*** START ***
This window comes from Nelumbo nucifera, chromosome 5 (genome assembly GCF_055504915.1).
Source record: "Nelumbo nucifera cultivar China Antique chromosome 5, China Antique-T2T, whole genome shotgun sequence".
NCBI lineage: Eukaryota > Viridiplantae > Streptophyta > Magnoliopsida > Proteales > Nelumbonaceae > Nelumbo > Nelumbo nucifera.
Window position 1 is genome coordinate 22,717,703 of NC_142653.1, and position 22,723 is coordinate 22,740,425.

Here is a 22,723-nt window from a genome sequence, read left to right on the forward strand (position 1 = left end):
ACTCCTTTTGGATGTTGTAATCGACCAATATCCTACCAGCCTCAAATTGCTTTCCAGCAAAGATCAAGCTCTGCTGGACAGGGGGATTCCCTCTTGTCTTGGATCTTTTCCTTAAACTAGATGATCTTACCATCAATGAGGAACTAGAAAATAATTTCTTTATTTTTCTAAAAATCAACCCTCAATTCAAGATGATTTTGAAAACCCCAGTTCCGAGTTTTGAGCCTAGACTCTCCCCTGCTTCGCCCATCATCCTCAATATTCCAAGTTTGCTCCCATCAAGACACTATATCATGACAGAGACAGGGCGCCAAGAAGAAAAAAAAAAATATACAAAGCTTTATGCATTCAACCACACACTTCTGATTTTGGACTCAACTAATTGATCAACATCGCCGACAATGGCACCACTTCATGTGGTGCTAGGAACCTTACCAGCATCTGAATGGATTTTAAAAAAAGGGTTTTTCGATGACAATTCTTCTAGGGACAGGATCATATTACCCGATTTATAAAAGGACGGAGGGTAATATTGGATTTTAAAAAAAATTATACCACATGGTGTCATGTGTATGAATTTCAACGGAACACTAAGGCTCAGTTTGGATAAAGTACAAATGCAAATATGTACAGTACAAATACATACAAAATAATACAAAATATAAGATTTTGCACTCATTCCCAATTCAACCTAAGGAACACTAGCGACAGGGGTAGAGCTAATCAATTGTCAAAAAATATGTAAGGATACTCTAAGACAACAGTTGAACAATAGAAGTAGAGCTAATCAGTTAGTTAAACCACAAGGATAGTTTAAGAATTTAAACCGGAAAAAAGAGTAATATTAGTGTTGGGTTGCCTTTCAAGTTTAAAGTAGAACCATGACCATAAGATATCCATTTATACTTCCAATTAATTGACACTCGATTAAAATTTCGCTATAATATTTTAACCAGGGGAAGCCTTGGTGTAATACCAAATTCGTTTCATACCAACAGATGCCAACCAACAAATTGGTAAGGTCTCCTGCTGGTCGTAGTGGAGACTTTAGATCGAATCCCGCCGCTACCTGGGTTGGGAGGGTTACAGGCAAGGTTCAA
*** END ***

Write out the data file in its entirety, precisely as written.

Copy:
This window comes from Nelumbo nucifera, chromosome 5 (genome assembly GCF_055504915.1).
Source record: "Nelumbo nucifera cultivar China Antique chromosome 5, China Antique-T2T, whole genome shotgun sequence".
NCBI lineage: Eukaryota > Viridiplantae > Streptophyta > Magnoliopsida > Proteales > Nelumbonaceae > Nelumbo > Nelumbo nucifera.
Window position 1 is genome coordinate 22,717,703 of NC_142653.1, and position 22,723 is coordinate 22,740,425.

Here is a 22,723-nt window from a genome sequence, read left to right on the forward strand (position 1 = left end):
ACTCCTTTTGGATGTTGTAATCGACCAATATCCTACCAGCCTCAAATTGCTTTCCAGCAAAGATCAAGCTCTGCTGGACAGGGGGATTCCCTCTTGTCTTGGATCTTTTCCTTAAACTAGATGATCTTACCATCAATGAGGAACTAGAAAATAATTTCTTTATTTTTCTAAAAATCAACCCTCAATTCAAGATGATTTTGAAAACCCCAGTTCCGAGTTTTGAGCCTAGACTCTCCCCTGCTTCGCCCATCATCCTCAATATTCCAAGTTTGCTCCCATCAAGACACTATATCATGACAGAGACAGGGCGCCAAGAAGAAAAAAAAAAATATACAAAGCTTTATGCATTCAACCACACACTTCTGATTTTGGACTCAACTAATTGATCAACATCGCCGACAATGGCACCACTTCATGTGGTGCTAGGAACCTTACCAGCATCTGAATGGATTTTAAAAAAAGGGTTTTTCGATGACAATTCTTCTAGGGACAGGATCATATTACCCGATTTATAAAAGGACGGAGGGTAATATTGGATTTTAAAAAAAATTATACCACATGGTGTCATGTGTATGAATTTCAACGGAACACTAAGGCTCAGTTTGGATAAAGTACAAATGCAAATATGTACAGTACAAATACATACAAAATAATACAAAATATAAGATTTTGCACTCATTCCCAATTCAACCTAAGGAACACTAGCGACAGGGGTAGAGCTAATCAATTGTCAAAAAATATGTAAGGATACTCTAAGACAACAGTTGAACAATAGAAGTAGAGCTAATCAGTTAGTTAAACCACAAGGATAGTTTAAGAATTTAAACCGGAAAAAAGAGTAATATTAGTGTTGGGTTGCCTTTCAAGTTTAAAGTAGAACCATGACCATAAGATATCCATTTATACTTCCAATTAATTGACACTCGATTAAAATTTCGCTATAATATTTTAACCAGGGGAAGCCTTGGTGTAATACCAAATTCGTTTCATACCAACAGATGCCAACCAACAAATTGGTAAGGTCTCCTGCTGGTCGTAGTGGAGACTTTAGATCGAATCCCGCCGCTACCTGGGTTGGGAGGGTTACAGGCAAGGTTCAA